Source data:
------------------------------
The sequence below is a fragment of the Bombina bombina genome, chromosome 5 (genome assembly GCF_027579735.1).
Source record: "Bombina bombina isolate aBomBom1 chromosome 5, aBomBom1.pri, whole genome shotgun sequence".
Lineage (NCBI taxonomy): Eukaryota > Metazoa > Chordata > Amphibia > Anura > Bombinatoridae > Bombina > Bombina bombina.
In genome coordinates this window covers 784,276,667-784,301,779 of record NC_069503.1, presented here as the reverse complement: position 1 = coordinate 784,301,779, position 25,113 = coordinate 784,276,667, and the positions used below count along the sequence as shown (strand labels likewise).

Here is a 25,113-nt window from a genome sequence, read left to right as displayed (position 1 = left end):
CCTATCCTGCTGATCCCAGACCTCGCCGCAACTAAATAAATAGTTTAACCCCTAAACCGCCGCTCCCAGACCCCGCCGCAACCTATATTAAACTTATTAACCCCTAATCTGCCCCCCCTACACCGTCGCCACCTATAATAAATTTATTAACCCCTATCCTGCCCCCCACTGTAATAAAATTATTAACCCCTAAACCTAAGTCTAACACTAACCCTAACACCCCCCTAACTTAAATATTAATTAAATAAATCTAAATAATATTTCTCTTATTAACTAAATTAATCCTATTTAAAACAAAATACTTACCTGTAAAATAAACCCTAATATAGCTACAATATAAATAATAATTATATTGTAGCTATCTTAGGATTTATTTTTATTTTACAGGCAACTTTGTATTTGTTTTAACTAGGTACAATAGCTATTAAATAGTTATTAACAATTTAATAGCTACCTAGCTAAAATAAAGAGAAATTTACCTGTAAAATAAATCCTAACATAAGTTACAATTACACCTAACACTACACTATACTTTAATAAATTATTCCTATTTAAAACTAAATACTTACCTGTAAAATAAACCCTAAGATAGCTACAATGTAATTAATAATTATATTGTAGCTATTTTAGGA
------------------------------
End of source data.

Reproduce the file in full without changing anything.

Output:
The sequence below is a fragment of the Bombina bombina genome, chromosome 5 (genome assembly GCF_027579735.1).
Source record: "Bombina bombina isolate aBomBom1 chromosome 5, aBomBom1.pri, whole genome shotgun sequence".
Lineage (NCBI taxonomy): Eukaryota > Metazoa > Chordata > Amphibia > Anura > Bombinatoridae > Bombina > Bombina bombina.
In genome coordinates this window covers 784,276,667-784,301,779 of record NC_069503.1, presented here as the reverse complement: position 1 = coordinate 784,301,779, position 25,113 = coordinate 784,276,667, and the positions used below count along the sequence as shown (strand labels likewise).

Here is a 25,113-nt window from a genome sequence, read left to right as displayed (position 1 = left end):
CCTATCCTGCTGATCCCAGACCTCGCCGCAACTAAATAAATAGTTTAACCCCTAAACCGCCGCTCCCAGACCCCGCCGCAACCTATATTAAACTTATTAACCCCTAATCTGCCCCCCCTACACCGTCGCCACCTATAATAAATTTATTAACCCCTATCCTGCCCCCCACTGTAATAAAATTATTAACCCCTAAACCTAAGTCTAACACTAACCCTAACACCCCCCTAACTTAAATATTAATTAAATAAATCTAAATAATATTTCTCTTATTAACTAAATTAATCCTATTTAAAACAAAATACTTACCTGTAAAATAAACCCTAATATAGCTACAATATAAATAATAATTATATTGTAGCTATCTTAGGATTTATTTTTATTTTACAGGCAACTTTGTATTTGTTTTAACTAGGTACAATAGCTATTAAATAGTTATTAACAATTTAATAGCTACCTAGCTAAAATAAAGAGAAATTTACCTGTAAAATAAATCCTAACATAAGTTACAATTACACCTAACACTACACTATACTTTAATAAATTATTCCTATTTAAAACTAAATACTTACCTGTAAAATAAACCCTAAGATAGCTACAATGTAATTAATAATTATATTGTAGCTATTTTAGGA